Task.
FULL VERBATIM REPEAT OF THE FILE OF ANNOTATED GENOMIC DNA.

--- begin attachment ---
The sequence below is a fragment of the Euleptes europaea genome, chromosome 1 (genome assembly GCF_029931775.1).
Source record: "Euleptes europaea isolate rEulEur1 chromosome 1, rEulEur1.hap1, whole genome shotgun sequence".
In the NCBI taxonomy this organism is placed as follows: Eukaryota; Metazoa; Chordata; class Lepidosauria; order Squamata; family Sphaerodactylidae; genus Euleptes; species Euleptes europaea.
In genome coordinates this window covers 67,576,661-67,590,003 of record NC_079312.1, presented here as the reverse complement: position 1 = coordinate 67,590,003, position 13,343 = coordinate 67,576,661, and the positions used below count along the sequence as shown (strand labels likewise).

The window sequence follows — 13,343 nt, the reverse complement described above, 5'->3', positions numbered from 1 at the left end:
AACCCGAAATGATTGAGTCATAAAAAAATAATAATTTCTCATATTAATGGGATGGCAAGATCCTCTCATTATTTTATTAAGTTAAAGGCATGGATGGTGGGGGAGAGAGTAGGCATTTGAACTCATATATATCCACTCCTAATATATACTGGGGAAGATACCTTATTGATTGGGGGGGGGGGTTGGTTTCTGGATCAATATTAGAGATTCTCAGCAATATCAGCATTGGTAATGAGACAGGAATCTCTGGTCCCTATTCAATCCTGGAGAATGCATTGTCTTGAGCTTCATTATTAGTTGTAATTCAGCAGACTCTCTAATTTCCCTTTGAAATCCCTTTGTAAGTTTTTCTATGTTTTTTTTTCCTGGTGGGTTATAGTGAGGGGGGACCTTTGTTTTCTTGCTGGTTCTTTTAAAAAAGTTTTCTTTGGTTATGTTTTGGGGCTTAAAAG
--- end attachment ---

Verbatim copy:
The sequence below is a fragment of the Euleptes europaea genome, chromosome 1 (genome assembly GCF_029931775.1).
Source record: "Euleptes europaea isolate rEulEur1 chromosome 1, rEulEur1.hap1, whole genome shotgun sequence".
In the NCBI taxonomy this organism is placed as follows: Eukaryota; Metazoa; Chordata; class Lepidosauria; order Squamata; family Sphaerodactylidae; genus Euleptes; species Euleptes europaea.
In genome coordinates this window covers 67,576,661-67,590,003 of record NC_079312.1, presented here as the reverse complement: position 1 = coordinate 67,590,003, position 13,343 = coordinate 67,576,661, and the positions used below count along the sequence as shown (strand labels likewise).

The window sequence follows — 13,343 nt, the reverse complement described above, 5'->3', positions numbered from 1 at the left end:
AACCCGAAATGATTGAGTCATAAAAAAATAATAATTTCTCATATTAATGGGATGGCAAGATCCTCTCATTATTTTATTAAGTTAAAGGCATGGATGGTGGGGGAGAGAGTAGGCATTTGAACTCATATATATCCACTCCTAATATATACTGGGGAAGATACCTTATTGATTGGGGGGGGGGGTTGGTTTCTGGATCAATATTAGAGATTCTCAGCAATATCAGCATTGGTAATGAGACAGGAATCTCTGGTCCCTATTCAATCCTGGAGAATGCATTGTCTTGAGCTTCATTATTAGTTGTAATTCAGCAGACTCTCTAATTTCCCTTTGAAATCCCTTTGTAAGTTTTTCTATGTTTTTTTTTCCTGGTGGGTTATAGTGAGGGGGGACCTTTGTTTTCTTGCTGGTTCTTTTAAAAAAGTTTTCTTTGGTTATGTTTTGGGGCTTAAAAG